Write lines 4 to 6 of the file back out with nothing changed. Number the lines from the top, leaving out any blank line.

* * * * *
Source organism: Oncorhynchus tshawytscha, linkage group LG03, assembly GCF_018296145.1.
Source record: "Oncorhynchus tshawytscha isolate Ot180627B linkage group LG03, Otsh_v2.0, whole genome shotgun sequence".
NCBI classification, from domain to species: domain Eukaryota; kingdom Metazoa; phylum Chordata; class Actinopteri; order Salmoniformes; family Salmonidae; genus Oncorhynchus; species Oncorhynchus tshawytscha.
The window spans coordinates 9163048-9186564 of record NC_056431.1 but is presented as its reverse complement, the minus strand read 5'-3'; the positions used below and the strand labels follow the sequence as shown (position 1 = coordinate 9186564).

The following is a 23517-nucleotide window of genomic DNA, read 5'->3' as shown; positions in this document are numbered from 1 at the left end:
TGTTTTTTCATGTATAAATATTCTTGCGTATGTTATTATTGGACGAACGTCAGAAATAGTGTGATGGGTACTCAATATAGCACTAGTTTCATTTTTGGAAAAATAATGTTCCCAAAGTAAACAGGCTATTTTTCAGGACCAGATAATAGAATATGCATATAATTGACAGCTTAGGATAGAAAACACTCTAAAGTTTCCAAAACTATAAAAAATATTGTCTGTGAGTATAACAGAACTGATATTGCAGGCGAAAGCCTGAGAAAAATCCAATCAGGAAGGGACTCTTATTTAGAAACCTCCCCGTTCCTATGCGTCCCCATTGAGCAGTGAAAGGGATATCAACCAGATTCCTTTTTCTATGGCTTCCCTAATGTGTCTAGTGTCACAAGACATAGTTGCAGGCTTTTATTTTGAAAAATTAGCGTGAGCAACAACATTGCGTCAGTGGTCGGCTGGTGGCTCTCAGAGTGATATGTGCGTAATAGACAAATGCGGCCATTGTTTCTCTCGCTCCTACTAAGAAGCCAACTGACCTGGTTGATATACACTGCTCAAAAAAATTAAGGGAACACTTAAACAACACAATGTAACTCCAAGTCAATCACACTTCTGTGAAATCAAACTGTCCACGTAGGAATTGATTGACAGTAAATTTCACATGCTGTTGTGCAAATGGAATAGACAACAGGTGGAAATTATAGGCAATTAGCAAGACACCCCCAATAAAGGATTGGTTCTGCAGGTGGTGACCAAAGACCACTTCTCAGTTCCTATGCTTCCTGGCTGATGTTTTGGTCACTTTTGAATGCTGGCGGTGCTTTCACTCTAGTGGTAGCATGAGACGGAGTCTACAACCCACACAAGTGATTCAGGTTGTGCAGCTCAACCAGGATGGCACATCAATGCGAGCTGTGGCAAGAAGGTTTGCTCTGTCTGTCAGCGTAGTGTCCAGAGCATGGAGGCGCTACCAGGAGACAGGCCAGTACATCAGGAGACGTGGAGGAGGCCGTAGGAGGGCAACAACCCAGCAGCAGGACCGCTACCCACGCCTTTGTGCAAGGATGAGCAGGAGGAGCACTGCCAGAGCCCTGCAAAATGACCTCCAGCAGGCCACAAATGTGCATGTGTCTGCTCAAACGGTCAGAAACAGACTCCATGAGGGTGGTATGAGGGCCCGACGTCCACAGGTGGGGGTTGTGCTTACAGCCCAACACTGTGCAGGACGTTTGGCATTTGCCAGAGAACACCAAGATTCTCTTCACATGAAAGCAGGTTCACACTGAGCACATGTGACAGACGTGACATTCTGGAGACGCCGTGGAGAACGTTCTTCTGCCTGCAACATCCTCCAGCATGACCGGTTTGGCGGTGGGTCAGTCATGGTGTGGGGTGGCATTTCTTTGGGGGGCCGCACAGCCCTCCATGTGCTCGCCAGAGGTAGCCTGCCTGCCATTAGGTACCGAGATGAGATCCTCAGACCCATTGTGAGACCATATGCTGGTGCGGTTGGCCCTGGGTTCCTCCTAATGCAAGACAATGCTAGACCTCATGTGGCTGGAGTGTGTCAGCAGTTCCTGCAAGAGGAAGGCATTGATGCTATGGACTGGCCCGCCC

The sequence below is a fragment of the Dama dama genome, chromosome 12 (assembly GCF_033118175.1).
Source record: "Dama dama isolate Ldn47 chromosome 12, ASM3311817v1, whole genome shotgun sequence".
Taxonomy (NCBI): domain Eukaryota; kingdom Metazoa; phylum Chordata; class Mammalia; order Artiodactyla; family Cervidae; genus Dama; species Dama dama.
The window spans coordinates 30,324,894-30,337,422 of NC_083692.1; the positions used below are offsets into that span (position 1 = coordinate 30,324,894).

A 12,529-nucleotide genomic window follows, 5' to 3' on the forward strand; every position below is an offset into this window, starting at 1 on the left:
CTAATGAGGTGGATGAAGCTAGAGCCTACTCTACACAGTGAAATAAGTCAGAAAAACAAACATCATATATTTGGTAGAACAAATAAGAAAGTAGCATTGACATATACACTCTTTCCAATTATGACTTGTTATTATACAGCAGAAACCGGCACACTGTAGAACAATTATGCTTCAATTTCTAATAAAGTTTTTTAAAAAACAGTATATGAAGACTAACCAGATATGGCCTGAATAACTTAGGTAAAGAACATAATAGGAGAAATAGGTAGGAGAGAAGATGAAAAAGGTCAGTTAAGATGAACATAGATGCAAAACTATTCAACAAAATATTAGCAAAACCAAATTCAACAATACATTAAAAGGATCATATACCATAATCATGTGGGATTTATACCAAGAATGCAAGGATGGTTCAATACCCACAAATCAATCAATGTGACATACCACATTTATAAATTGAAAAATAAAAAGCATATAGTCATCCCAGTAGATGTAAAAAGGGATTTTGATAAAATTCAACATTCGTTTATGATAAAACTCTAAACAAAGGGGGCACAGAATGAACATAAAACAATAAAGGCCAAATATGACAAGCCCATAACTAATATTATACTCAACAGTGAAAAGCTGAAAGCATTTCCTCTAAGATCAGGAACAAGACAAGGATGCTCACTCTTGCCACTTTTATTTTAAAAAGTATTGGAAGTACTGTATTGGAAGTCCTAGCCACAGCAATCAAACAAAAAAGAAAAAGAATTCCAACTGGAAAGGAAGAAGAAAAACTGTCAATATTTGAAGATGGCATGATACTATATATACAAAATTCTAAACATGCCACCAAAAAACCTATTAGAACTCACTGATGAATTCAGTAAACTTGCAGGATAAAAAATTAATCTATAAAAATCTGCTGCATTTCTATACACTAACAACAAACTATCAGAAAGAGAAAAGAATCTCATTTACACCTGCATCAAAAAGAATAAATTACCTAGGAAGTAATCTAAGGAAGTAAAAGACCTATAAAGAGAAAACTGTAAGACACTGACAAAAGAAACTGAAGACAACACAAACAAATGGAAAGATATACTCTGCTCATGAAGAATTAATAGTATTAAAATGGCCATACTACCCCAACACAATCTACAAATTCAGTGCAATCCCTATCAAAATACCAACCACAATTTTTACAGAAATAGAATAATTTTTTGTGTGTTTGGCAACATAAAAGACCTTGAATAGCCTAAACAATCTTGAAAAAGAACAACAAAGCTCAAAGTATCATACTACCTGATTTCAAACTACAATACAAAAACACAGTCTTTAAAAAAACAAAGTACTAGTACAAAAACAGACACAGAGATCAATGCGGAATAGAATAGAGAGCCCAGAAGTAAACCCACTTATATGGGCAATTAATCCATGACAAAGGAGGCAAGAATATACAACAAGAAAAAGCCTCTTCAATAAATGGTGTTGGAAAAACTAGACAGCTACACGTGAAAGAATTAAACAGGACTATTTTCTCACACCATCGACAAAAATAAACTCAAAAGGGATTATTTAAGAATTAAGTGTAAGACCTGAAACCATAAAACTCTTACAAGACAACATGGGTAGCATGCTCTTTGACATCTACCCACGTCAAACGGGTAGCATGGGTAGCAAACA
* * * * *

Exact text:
The window spans coordinates 9163048-9186564 of record NC_056431.1 but is presented as its reverse complement, the minus strand read 5'-3'; the positions used below and the strand labels follow the sequence as shown (position 1 = coordinate 9186564).

The following is a 23517-nucleotide window of genomic DNA, read 5'->3' as shown; positions in this document are numbered from 1 at the left end:
TGTTTTTTCATGTATAAATATTCTTGCGTATGTTATTATTGGACGAACGTCAGAAATAGTGTGATGGGTACTCAATATAGCACTAGTTTCATTTTTGGAAAAATAATGTTCCCAAAGTAAACAGGCTATTTTTCAGGACCAGATAATAGAATATGCATATAATTGACAGCTTAGGATAGAAAACACTCTAAAGTTTCCAAAACTATAAAAAATATTGTCTGTGAGTATAACAGAACTGATATTGCAGGCGAAAGCCTGAGAAAAATCCAATCAGGAAGGGACTCTTATTTAGAAACCTCCCCGTTCCTATGCGTCCCCATTGAGCAGTGAAAGGGATATCAACCAGATTCCTTTTTCTATGGCTTCCCTAATGTGTCTAGTGTCACAAGACATAGTTGCAGGCTTTTATTTTGAAAAATTAGCGTGAGCAACAACATTGCGTCAGTGGTCGGCTGGTGGCTCTCAGAGTGATATGTGCGTAATAGACAAATGCGGCCATTGTTTCTCTCGCTCCTACTAAGAAGCCAACTGACCTGGTTGATATACACTGCTCAAAAAAATTAAGGGAACACTTAAACAACACAATGTAACTCCAAGTCAATCACACTTCTGTGAAATCAAACTGTCCACGTAGGAATTGATTGACAGTAAATTTCACATGCTGTTGTGCAAATGGAATAGACAACAGGTGGAAATTATAGGCAATTAGCAAGACACCCCCAATAAAGGATTGGTTCTGCAGGTGGTGACCAAAGACCACTTCTCAGTTCCTATGCTTCCTGGCTGATGTTTTGGTCACTTTTGAATGCTGGCGGTGCTTTCACTCTAGTGGTAGCATGAGACGGAGTCTACAACCCACACAAGTGATTCAGGTTGTGCAGCTCAACCAGGATGGCACATCAATGCGAGCTGTGGCAAGAAGGTTTGCTCTGTCTGTCAGCGTAGTGTCCAGAGCATGGAGGCGCTACCAGGAGACAGGCCAGTACATCAGGAGACGTGGAGGAGGCCGTAGGAGGGCAACAACCCAGCAGCAGGACCGCTACCCACGCCTTTGTGCAAGGATGAGCAGGAGGAGCACTGCCAGAGCCCTGCAAAATGACCTCCAGCAGGCCACAAATGTGCATGTGTCTGCTCAAACGGTCAGAAACAGACTCCATGAGGGTGGTATGAGGGCCCGACGTCCACAGGTGGGGGTTGTGCTTACAGCCCAACACTGTGCAGGACGTTTGGCATTTGCCAGAGAACACCAAGATTCTCTTCACATGAAAGCAGGTTCACACTGAGCACATGTGACAGACGTGACATTCTGGAGACGCCGTGGAGAACGTTCTTCTGCCTGCAACATCCTCCAGCATGACCGGTTTGGCGGTGGGTCAGTCATGGTGTGGGGTGGCATTTCTTTGGGGGGCCGCACAGCCCTCCATGTGCTCGCCAGAGGTAGCCTGCCTGCCATTAGGTACCGAGATGAGATCCTCAGACCCATTGTGAGACCATATGCTGGTGCGGTTGGCCCTGGGTTCCTCCTAATGCAAGACAATGCTAGACCTCATGTGGCTGGAGTGTGTCAGCAGTTCCTGCAAGAGGAAGGCATTGATGCTATGGACTGGCCCGCCC